Servuction Model

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CASE 1
TEACHING NOTES
EMMY'S AND MADDY'S FIRST SERVICE ENCOUNTER

QUESTIONS:

1. Develop a molecular model for this hospital.

In general, the core benefit the hospital offers is health care. The tangible and intangible components of the experience that spin-off from the center may include the various departments, various personnel, equipment and supplies, etc.

2. Using the Servuction model as a point of reference, categorize the factors that influenced this service encounter. (Typical responses should be similar to those provided in Exhibit I).

Emmy's and Maddy's first service experience highlights some of the basic differences between the production and delivery of goods versus that of services. In contrast to goods, services deliver a bundle of benefits to the consumer through the experience that is created for the consumer. Most consumers of goods never see the inside of the factory where their goods are produced. In contrast, consumers of health care services are physically present within the production factory. As a result, patients do interact with personnel who perform the service and are influenced by the physical aspects of the surrounding environment.

One simple but powerful model which illustrates factors which influence the service experience is The Servuction Model. The Servuction model is comprised of two parts: that which is visible to the patient and that which is not. The visible part of the Servuction model consists of three parts: the inanimate environment, the contact personnel/ service provider, and other patients. The invisible component of the model consists of the invisible organization and systems.

The Inanimate Environment

The inanimate environment consists of all the nonliving features that are present during the service encounter. Since health care services are intangible, they cannot be objectively evaluated like goods. Hence, in the absence of a tangible product, patients look for tangible clues that surround the service to base service performance evaluations. The physical appearance of the hospital, its' grounds, hallways, elevators, stairwells, patient rooms, public rest rooms, and food facilities enter into the patient's perception of the hospital's overall performance.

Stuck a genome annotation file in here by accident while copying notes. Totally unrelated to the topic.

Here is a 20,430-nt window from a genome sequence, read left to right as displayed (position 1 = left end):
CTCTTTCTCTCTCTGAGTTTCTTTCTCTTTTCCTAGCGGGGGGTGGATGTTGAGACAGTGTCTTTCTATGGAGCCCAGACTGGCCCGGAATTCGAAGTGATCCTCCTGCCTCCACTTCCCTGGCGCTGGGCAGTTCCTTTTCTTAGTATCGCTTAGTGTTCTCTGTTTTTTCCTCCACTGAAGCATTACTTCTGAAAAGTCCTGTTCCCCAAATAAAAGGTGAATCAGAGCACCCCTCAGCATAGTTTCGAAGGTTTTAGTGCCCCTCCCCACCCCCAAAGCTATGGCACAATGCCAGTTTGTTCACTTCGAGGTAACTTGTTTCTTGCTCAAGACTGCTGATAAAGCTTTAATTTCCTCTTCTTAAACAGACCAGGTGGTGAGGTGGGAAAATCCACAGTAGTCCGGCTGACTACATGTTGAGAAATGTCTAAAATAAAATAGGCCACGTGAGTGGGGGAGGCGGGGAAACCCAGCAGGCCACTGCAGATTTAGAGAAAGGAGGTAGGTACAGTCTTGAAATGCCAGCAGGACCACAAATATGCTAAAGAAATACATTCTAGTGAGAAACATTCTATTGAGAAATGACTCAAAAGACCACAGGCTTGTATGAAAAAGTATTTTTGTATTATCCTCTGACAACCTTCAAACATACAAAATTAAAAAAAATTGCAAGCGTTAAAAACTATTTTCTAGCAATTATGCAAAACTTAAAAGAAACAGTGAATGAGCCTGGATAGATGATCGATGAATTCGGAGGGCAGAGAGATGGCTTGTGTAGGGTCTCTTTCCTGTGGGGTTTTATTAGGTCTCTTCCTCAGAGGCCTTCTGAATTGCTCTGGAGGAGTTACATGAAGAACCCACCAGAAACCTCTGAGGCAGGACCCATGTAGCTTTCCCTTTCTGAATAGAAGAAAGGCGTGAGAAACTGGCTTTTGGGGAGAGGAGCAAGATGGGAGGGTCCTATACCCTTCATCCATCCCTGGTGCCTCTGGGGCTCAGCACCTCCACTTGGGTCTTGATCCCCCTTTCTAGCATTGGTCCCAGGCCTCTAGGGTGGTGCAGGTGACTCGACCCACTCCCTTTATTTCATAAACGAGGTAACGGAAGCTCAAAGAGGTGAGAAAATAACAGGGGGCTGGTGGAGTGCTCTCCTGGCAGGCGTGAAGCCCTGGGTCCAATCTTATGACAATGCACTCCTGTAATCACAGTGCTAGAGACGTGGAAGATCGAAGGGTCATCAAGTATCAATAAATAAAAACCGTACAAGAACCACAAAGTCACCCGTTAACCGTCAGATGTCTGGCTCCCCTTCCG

Contact Personnel/Service Providers

Unlike the consumption of goods, the consumption of services often takes place within the "service factory." The interaction between patients and staff can be termed "critical incidents" or "moments of truth" and represent the greatest opportunities for gains or losses in terms of influencing patient service quality perceptions. Due to the lack of separation between patients and providers, providers must possess interpersonal skills in addition to the technical skills. Unfortunately, due to the demands of the job, most employees receive the technical training, while training in patient relations is treated as secondary or as "fluff.".

Other Patients

The visible portion of The Servuction Model is completed with the introduction of "Patient A" and "Patient B." Patient A is the recipient of the bundle of benefits that is created through the service experience. Patient B refers to other patients who are part of Patient A's experience and who can dramatically impact Patient A's experience. Emergency Room waiting areas and semi-private rooms provide ample evidence of just how large an impact, both positive and negative, patients can have on one another.

Invisible Organization and Systems

The visible components of the Servuction Model are supported by the invisible organization and systems. The invisible organization and systems reflect the rules, regulations, and processes upon which the organization is based, therefore, the impact upon patients can be very profound. The invisible organization and systems determine factors such as: information forms needed to be completed by patients, the number of staff scheduled for...
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